The Costs of the Cruel and Unnecessary Travel Ban
The Trump administration’s cruel and unnecessary travel ban is jeopardizing the life of a U.S. citizen:
Maziar Hashemi, a naturalized U.S. citizen who lives in Massachusetts, has been told by doctors that his best hope for surviving a rare form of blood cancer is a bone marrow transplant.
President Donald Trump’s travel ban could make that impossible.
Bone marrow transplants require a close match between donor and recipient. A few months after his diagnosis last September, Hashemi, 60, learned that his brother in Iran, Kamiar Hashemi, was a rare 100-percent match. The only problem was Kamiar’s nationality.
Mr. Hashemi’s brother has had his visa application denied, and he has not been granted a waiver. This man obviously shouldn’t be barred from coming here when he is trying to help save his brother’s life, and if it were not for the obnoxious travel ban he would have been able to do so. He is being prevented from traveling here solely because of his nationality and not because of anything that he has done. That would be unjust by itself, but when preventing his travel here worsens the chances of another person’s survival it is truly outrageous. It is cases like this one that illustrate just how stupid and wrong it is to impose blanket travel bans based on nationality. To make matters worse, the ban is completely worthless as a security measure, so Mr. Hashemi’s life is being put at greater risk for no good reason at all.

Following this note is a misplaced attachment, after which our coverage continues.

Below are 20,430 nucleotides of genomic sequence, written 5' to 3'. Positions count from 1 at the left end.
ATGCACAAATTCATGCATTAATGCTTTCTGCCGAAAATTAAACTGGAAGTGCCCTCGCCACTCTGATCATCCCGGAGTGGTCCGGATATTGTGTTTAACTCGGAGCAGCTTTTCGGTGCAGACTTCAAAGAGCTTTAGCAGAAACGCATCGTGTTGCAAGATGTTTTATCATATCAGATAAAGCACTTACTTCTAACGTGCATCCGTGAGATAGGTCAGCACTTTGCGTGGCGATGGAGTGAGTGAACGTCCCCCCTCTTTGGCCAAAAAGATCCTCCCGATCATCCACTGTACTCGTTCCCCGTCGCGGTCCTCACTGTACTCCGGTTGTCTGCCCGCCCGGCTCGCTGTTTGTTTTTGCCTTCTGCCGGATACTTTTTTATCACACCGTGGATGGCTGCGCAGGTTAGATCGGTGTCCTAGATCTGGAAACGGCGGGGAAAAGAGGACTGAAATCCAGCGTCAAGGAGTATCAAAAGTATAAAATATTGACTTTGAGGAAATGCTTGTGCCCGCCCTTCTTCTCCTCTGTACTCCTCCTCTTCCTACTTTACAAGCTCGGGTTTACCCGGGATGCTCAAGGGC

U.S. sanctions on Iran are also making it practically impossible for Mr. Hashemi’s brother to help him:
Worried about the ticking clock, Kamiar Hashemi looked into traveling to India to have his bone marrow harvested there and rushed to the United States, but that option was also thwarted.
A non-profit organization trying to facilitate the transfer, Be The Match, said it had to pull out after its legal team concluded that Kamiar’s bone marrow couldn’t be exported to the United States because of U.S. sanctions on Iranian exports [bold mine-DL].
“Can you imagine that the cells of an Iranian needed in order to help a U.S. citizen are embargoed?” said Maziar Hashemi, a civil engineer who has lived in the United States since the 1970s.
“It is just unfair,” he said in a phone interview. “I cannot wait much longer.”
Iran sanctions don’t have the desired effect on regime behavior, but they prevent a man from providing a potentially life-saving bone-marrow donation to his own brother. The travel ban doesn’t guard against any real threats, but it is separating these family members at a critical time. There should certainly be an exception made in this case, but the best solution to avoid more problems like this in the future is to rescind the travel ban all together.